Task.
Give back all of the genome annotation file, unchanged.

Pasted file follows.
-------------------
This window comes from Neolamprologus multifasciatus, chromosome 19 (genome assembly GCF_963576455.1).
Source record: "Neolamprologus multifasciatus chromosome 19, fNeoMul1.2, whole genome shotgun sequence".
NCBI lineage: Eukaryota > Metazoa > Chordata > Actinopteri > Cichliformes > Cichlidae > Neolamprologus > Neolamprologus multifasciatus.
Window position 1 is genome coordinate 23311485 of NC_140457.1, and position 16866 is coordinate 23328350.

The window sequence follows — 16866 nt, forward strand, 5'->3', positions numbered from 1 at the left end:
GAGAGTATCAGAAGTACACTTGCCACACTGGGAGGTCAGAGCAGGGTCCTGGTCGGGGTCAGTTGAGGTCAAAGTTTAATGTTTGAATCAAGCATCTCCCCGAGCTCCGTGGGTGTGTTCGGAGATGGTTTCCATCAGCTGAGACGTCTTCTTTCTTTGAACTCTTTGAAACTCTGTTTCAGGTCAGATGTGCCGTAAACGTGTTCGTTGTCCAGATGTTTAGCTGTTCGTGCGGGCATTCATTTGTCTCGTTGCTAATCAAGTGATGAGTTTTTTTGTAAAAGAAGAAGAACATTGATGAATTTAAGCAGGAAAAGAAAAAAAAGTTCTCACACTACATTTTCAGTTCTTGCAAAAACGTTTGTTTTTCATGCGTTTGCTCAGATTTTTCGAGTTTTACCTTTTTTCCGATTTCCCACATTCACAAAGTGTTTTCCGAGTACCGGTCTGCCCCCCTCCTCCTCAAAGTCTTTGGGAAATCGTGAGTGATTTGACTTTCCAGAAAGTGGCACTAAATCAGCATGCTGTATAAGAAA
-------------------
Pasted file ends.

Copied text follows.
This window comes from Neolamprologus multifasciatus, chromosome 19 (genome assembly GCF_963576455.1).
Source record: "Neolamprologus multifasciatus chromosome 19, fNeoMul1.2, whole genome shotgun sequence".
NCBI lineage: Eukaryota > Metazoa > Chordata > Actinopteri > Cichliformes > Cichlidae > Neolamprologus > Neolamprologus multifasciatus.
Window position 1 is genome coordinate 23311485 of NC_140457.1, and position 16866 is coordinate 23328350.

The window sequence follows — 16866 nt, forward strand, 5'->3', positions numbered from 1 at the left end:
GAGAGTATCAGAAGTACACTTGCCACACTGGGAGGTCAGAGCAGGGTCCTGGTCGGGGTCAGTTGAGGTCAAAGTTTAATGTTTGAATCAAGCATCTCCCCGAGCTCCGTGGGTGTGTTCGGAGATGGTTTCCATCAGCTGAGACGTCTTCTTTCTTTGAACTCTTTGAAACTCTGTTTCAGGTCAGATGTGCCGTAAACGTGTTCGTTGTCCAGATGTTTAGCTGTTCGTGCGGGCATTCATTTGTCTCGTTGCTAATCAAGTGATGAGTTTTTTTGTAAAAGAAGAAGAACATTGATGAATTTAAGCAGGAAAAGAAAAAAAAGTTCTCACACTACATTTTCAGTTCTTGCAAAAACGTTTGTTTTTCATGCGTTTGCTCAGATTTTTCGAGTTTTACCTTTTTTCCGATTTCCCACATTCACAAAGTGTTTTCCGAGTACCGGTCTGCCCCCCTCCTCCTCAAAGTCTTTGGGAAATCGTGAGTGATTTGACTTTCCAGAAAGTGGCACTAAATCAGCATGCTGTATAAGAAA